Description

  • This application claims priority to application Ser. No. 60/377,212, the entirety of which is incorporated herein by reference.[0001]
  • 1. FIELD OF THE INVENTION
  • This invention relates to liquid barriers, or check valves, and methods of their use. [0002]
  • 2. BACKGROUND OF THE INVENTION
  • Check valves are fluid flow regulating devices that allow fluid flow in one direction and prevent its flow in the opposite direction. Typically, check valves utilize a mechanical system actuated by pressure. When in the open position, fluids are allowed to flow freely through the system. When the fluid flow in the system is reversed, however, the reversed flow operates to close the check valve, preventing further flow in that direction. Check valves are commonly used in fluid systems where it is advantageous to maintain a single fluid flow direction. The use of mechanical check valves in such systems is limited by the environment in which they must function. In systems containing corrosive materials or particulate matter, mechanical check valves often fail due to corrosion, insufficient sealing, or clogging. Mechanical check valves are also position sensitive. If a mechanical check valve is inadvertently installed in the wrong direction, fluids will flow when the system should be closed or the system will be closed when fluids should be flowing. [0003]
  • In two-phase systems, the term “check valve” is often used to refer to what is more accurately called a liquid barrier. An example of a two-phase system in which a liquid barrier is used is a system wherein one of the phases is a liquid and the other phase is a gas. Generally the liquid phase is aqueous. Liquid barriers are generally used in such systems to prevent the liquid phase from entering a section of the system where only the gas phase is desirable. [0004]
  • In recent years, ozonation has become a popular method of disinfecting and oxidizing water borne contaminates. Ozonation is used as a means of disinfection in agriculture, agriculture, aquariums, water-bottling plants, breweries, wineries, swimming pools, cooling towers, dairies, food processing plants, grocery produce displays, lakes, ponds, fountains, laundries, drinking water systems, spas, and waste water systems. Because ozone is not readily found in nature nor efficiently stored or transported, it is typically made in situ with ozone generators. These ozone generators create ozone from oxygen in the air, where it is then transferred to the water to be purified. Typical ozone generators create ozone by passing air containing oxygen over a high voltage electric current. As a result, the oxygen becomes highly excited, and in this excited state, recombines with other oxygen atoms to form ozone. This process also produces nitrogen oxide as a byproduct. [0005]
  • In order to maximize effectiveness of ozone as an oxidizer, the transfer of ozone into the water must be optimized. A common method of transferring ozone from an ozone generator to water requiring treatment involves the use of a venturi within a section of piping. Venturi injection systems employ the vacuum created at the outlet of a venturi to transfer ozone gas into the water. The water requiring treatment is pumped through a small orifice of the venturi, creating an area of high pressure on the inlet side of the venturi and a lower pressure area on the outlet side. Ozone is fed into the system at a port on the outlet side of the venturi. The low pressure region at the outlet side of the venturi creates a vacuum, which pulls the ozone enriched air and byproduct gasses from the ozone generator through the port into the water. Another method of transferring ozone from an ozone generator uses a direct pressure system. In a direct pressure system, a pump is used to force ozone out of the ozone generator and into the water to be treated. [0006]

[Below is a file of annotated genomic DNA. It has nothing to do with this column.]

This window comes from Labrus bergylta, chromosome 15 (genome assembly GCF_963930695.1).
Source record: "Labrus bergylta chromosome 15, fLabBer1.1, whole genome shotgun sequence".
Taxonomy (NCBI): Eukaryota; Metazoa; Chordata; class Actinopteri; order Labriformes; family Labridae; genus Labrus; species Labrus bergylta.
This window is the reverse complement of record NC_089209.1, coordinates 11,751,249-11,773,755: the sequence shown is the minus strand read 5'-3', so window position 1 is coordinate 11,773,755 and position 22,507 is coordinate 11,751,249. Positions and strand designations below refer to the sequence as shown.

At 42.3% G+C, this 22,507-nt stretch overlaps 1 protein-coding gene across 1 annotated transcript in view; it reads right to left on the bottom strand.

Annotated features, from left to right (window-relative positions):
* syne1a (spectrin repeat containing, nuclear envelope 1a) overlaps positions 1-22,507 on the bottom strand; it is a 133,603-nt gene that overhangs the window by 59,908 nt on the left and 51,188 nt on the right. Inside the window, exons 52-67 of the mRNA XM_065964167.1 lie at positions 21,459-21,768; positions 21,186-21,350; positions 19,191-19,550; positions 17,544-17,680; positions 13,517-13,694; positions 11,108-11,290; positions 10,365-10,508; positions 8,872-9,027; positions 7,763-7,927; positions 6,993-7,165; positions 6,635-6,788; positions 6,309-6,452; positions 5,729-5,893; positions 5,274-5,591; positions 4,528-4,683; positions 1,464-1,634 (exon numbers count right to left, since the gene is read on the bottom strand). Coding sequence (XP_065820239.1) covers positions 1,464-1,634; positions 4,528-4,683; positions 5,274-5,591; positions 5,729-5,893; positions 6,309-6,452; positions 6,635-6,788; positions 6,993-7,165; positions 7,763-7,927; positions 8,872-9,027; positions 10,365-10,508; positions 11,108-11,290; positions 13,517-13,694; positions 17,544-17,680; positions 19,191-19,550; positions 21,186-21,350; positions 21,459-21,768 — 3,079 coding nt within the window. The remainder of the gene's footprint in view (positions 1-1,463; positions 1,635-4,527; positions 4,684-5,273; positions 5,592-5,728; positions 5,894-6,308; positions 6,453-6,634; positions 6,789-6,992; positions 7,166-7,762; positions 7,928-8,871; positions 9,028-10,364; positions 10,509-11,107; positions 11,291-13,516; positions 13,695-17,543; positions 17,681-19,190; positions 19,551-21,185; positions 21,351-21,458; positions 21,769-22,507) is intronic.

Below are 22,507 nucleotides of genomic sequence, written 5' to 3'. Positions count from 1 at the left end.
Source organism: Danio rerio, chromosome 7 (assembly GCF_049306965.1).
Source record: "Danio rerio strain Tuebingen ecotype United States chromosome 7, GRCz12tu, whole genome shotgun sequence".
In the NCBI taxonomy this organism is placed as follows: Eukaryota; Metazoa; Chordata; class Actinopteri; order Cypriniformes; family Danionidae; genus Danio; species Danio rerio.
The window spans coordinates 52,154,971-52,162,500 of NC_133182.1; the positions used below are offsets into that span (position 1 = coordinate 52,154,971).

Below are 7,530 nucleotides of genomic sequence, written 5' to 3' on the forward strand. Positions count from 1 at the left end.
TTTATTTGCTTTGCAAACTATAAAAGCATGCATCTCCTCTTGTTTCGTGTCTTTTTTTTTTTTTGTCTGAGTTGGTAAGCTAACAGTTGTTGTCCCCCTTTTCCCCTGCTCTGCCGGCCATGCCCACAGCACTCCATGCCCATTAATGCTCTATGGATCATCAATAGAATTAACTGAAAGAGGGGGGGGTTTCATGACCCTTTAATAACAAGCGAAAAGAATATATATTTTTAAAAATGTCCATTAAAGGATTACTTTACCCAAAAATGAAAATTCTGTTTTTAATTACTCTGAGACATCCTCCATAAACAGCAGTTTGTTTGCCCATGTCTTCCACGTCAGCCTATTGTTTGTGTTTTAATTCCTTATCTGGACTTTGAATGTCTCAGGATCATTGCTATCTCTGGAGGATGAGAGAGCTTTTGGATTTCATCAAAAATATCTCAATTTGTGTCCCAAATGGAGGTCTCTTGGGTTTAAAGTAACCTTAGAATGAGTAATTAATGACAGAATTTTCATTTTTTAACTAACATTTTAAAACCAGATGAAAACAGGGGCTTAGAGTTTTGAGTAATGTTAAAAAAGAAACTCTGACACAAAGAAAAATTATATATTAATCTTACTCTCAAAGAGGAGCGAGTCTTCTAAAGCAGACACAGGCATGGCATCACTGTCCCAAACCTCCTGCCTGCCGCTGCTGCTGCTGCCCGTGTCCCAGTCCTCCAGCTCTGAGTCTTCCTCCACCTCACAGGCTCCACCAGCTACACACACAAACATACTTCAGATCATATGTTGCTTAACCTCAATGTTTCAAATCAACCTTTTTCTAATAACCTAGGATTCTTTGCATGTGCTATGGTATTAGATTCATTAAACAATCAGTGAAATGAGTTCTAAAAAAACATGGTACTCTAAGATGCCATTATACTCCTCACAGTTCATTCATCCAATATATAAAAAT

• Regardless of how ozone is transferred to the water in need of purification, it must be done in a fashion that prevents water from entering the ozone generator. This is because high voltage electrical currents are typically used to create ozone and presence of water inside the generator can short it out or otherwise cause its failure. Unfortunately, in a typical venturi-based system, blockage of the output line of an ozone generator (e.g., the output line in a spa pump) can allow water to enter the venture orifice and thus into the ozone generator supply line. Without any means to prevent backflow, this water can enter the ozone generator. Water may also enter the ozone generator when the liquid phase of the system is not flowing. For example, if the ozone generator is installed at a height below the surface of the water source, the head height of the water source will cause water to flow back into the ozone generator. A need therefore exists for check valves or other means of preventing such occurrences. [0007]